The Colorado chapters of Moms Demand Action and Students Demand Action, both part of Everytown for Gun Safety, released the following statements today after the Colorado Senate passed HB21-1106, which would require firearms that a juvenile or prohibited person might be able to access to be securely stored when not under the control of the gun owner. The bill now goes to the governor’s desk.
“One of the simplest ways to prevent gun violence is to ensure that guns are stored securely,” said Barbara Niederhoff, volunteer with the Colorado chapter of Moms Demand Action. “This bill will help prevent unintentional shootings, gun suicides, and gun violence on school grounds. We look forward to Governor Polis signing this common-sense measure into law.”
“Secure storage is a practice that protects all Coloradans, but especially students and young people,” said Hannah Sanders, a volunteer with Students Demand Action at University of Colorado Boulder. “The idea that children and teens are losing their lives to gun violence because guns aren’t securely stored is scary and illogical. The Senate today voted to protect students all over the state, and we are anxious for the governor to do the same with his signature.”
What to know about secure storage of firearms in Colorado:
- Secure firearm storage reduces the risk of gun violence, particularly among children, by helping to prevent unintentional shootings and gun suicides. Firearms are the leading cause of death among children and teens in Colorado.
- In Colorado, an average of 63 children and teens die by guns every year, and 59 percent of these deaths are suicides. In incidents of gunfire on school grounds, up to 80 percent of shooters under the age of 18 obtained their guns from home or the homes of relatives or friends.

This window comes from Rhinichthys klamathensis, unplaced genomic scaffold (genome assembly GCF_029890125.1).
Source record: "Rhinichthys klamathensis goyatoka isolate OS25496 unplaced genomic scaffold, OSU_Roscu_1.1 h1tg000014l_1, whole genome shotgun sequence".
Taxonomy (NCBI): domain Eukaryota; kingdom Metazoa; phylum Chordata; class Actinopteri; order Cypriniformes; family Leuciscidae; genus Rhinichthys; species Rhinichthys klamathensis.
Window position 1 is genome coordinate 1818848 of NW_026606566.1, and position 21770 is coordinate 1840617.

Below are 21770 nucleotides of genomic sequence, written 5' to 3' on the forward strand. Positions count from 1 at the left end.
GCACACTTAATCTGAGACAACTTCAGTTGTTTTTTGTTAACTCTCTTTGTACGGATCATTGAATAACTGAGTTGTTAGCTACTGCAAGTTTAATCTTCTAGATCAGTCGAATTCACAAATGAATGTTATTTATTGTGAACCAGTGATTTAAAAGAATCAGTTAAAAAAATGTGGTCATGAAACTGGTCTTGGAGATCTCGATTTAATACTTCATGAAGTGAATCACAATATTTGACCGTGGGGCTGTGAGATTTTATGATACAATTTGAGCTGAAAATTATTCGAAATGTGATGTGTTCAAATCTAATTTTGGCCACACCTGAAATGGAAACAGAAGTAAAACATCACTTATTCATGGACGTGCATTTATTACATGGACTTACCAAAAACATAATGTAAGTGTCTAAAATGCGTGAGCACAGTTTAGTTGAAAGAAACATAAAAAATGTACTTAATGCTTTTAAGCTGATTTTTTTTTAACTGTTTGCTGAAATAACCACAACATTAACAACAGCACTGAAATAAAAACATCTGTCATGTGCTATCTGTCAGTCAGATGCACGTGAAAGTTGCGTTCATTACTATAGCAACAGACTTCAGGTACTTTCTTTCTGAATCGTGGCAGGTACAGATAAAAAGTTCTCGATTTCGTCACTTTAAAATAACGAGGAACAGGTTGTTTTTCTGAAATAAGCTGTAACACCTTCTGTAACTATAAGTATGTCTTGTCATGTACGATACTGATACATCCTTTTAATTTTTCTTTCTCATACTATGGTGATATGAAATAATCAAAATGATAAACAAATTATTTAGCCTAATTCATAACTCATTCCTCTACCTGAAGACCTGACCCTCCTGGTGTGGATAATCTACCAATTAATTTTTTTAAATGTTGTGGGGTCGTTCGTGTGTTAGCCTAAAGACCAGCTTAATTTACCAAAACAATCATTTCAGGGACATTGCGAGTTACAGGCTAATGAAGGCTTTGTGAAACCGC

- Last year, the Denver Public Schools Board of Education unanimously voted to approve a resolution to require information be sent home with students to educate parents on their responsibility to securely store their firearms.
- According to the #NotAnAccident Index, which tracks unintentional shootings by children since 2015, nearly 350 American children under the age of 18 gain access to a firearm and unintentionally shoot themselves or someone else each year — equalling almost one unintentional shooting per day.
- Additionally, nearly 700 children die by gun suicide each year, most often using guns belonging to a family member. A 2019 study estimated that if half of households with children switched from leaving their guns unlocked to responsibly storing them all locked, one-third of youth gun suicides and unintentional deaths could be prevented – saving an estimated 251 lives in a single year.
More information about secure storage legislation is here. Statistics about gun violence in Colorado are available here, and information on how Colorado’s gun laws compare to other states’ overall is available here.